Loved this post...I think I will opt for Winchester...at least if it happens anytime soon. There is great comfort in spending eternity with many generations of family all around.

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  6. Winchester for me too! There is a plenty of room for cremated remains. I have so enjoyed this genealogy search. Now, we just have to get the whole crew up to Fairmount, IN, some last weekend in September to experience the James Dean Festival and the spirit of Enoch Beals and family. James Dean and Enoch were related by marriage. An unlikely connection.

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  7. Of course, it's the Grateful Dead. Winchester, huh? I think Kristin and I need to team our families up and get a new plot.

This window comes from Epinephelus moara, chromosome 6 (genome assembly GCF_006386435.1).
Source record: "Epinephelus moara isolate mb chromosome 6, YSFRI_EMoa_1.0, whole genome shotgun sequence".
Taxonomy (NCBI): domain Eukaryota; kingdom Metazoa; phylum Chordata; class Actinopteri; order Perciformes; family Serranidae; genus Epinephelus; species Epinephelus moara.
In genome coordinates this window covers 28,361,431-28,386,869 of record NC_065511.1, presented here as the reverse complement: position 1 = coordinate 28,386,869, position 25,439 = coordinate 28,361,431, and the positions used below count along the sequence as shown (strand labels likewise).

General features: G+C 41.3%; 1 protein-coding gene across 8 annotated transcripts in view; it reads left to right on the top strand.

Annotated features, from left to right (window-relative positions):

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  8. What is this business about James Dean? Was Enoch related to Dean? What's the exact connection?

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  9. Agreed. Let's get to work on that. Seriously. :) Winchester, here we come and we're bringing our new families with us.....not for a long time of course!

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  10. Whoa! I didn't actually agree to Winchester, but the IN and OH area is fine with me.

    The Korean,

    At this point, Koreans opt for cremation. With that in mind, what will become of bowing traditions on Chuseok and Seollal? I briefly discussed it on "Ask the Expat", but didn't get any feedback.

    http://asktheexpat.blogspot.com/2010/02/is-this-end-of-seollal-and-chuseok.html

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  11. The deal on James Dean is that his mother was a Winslow from Fairmount, IN. Enoch's first wife was the daughter of the founder of Fairmount, Joseph Winslow. Enoch and first wife had no children, but the wife's brother(s) obviously did. So, we are related to James Dean -- through marriage only. Still kind of intriguing.